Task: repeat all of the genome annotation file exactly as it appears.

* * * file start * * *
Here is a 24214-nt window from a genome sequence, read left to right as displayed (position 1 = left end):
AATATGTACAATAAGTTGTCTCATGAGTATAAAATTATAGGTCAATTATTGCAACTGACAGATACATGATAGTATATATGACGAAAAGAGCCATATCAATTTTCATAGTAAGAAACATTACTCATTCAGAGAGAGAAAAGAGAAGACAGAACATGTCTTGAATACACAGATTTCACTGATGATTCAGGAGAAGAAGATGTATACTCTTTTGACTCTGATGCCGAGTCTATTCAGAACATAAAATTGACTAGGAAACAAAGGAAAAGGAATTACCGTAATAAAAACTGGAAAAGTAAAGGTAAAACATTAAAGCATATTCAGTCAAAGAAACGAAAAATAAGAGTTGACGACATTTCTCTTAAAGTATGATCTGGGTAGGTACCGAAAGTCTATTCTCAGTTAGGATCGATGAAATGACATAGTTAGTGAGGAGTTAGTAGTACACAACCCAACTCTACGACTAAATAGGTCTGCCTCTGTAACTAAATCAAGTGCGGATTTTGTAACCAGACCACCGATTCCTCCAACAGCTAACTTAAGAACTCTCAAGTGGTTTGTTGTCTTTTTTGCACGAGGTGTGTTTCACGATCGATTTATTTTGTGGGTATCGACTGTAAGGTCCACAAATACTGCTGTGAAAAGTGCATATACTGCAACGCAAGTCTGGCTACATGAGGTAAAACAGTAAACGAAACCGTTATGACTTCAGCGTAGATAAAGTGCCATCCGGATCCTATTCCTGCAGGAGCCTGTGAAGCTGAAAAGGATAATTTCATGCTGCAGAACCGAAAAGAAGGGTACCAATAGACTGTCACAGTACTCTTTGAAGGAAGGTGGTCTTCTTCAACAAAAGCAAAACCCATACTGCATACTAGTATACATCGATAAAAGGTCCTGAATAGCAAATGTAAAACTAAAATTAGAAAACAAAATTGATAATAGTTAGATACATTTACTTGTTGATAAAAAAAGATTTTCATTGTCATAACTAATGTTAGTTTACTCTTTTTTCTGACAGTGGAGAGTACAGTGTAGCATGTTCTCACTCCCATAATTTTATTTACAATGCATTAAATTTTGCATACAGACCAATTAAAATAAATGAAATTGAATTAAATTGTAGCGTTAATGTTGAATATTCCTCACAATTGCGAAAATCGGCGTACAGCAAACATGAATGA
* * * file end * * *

Here is a 24214-nt window from a genome sequence, read left to right as displayed (position 1 = left end):
AATATGTACAATAAGTTGTCTCATGAGTATAAAATTATAGGTCAATTATTGCAACTGACAGATACATGATAGTATATATGACGAAAAGAGCCATATCAATTTTCATAGTAAGAAACATTACTCATTCAGAGAGAGAAAAGAGAAGACAGAACATGTCTTGAATACACAGATTTCACTGATGATTCAGGAGAAGAAGATGTATACTCTTTTGACTCTGATGCCGAGTCTATTCAGAACATAAAATTGACTAGGAAACAAAGGAAAAGGAATTACCGTAATAAAAACTGGAAAAGTAAAGGTAAAACATTAAAGCATATTCAGTCAAAGAAACGAAAAATAAGAGTTGACGACATTTCTCTTAAAGTATGATCTGGGTAGGTACCGAAAGTCTATTCTCAGTTAGGATCGATGAAATGACATAGTTAGTGAGGAGTTAGTAGTACACAACCCAACTCTACGACTAAATAGGTCTGCCTCTGTAACTAAATCAAGTGCGGATTTTGTAACCAGACCACCGATTCCTCCAACAGCTAACTTAAGAACTCTCAAGTGGTTTGTTGTCTTTTTTGCACGAGGTGTGTTTCACGATCGATTTATTTTGTGGGTATCGACTGTAAGGTCCACAAATACTGCTGTGAAAAGTGCATATACTGCAACGCAAGTCTGGCTACATGAGGTAAAACAGTAAACGAAACCGTTATGACTTCAGCGTAGATAAAGTGCCATCCGGATCCTATTCCTGCAGGAGCCTGTGAAGCTGAAAAGGATAATTTCATGCTGCAGAACCGAAAAGAAGGGTACCAATAGACTGTCACAGTACTCTTTGAAGGAAGGTGGTCTTCTTCAACAAAAGCAAAACCCATACTGCATACTAGTATACATCGATAAAAGGTCCTGAATAGCAAATGTAAAACTAAAATTAGAAAACAAAATTGATAATAGTTAGATACATTTACTTGTTGATAAAAAAAGATTTTCATTGTCATAACTAATGTTAGTTTACTCTTTTTTCTGACAGTGGAGAGTACAGTGTAGCATGTTCTCACTCCCATAATTTTATTTACAATGCATTAAATTTTGCATACAGACCAATTAAAATAAATGAAATTGAATTAAATTGTAGCGTTAATGTTGAATATTCCTCACAATTGCGAAAATCGGCGTACAGCAAACATGAATGA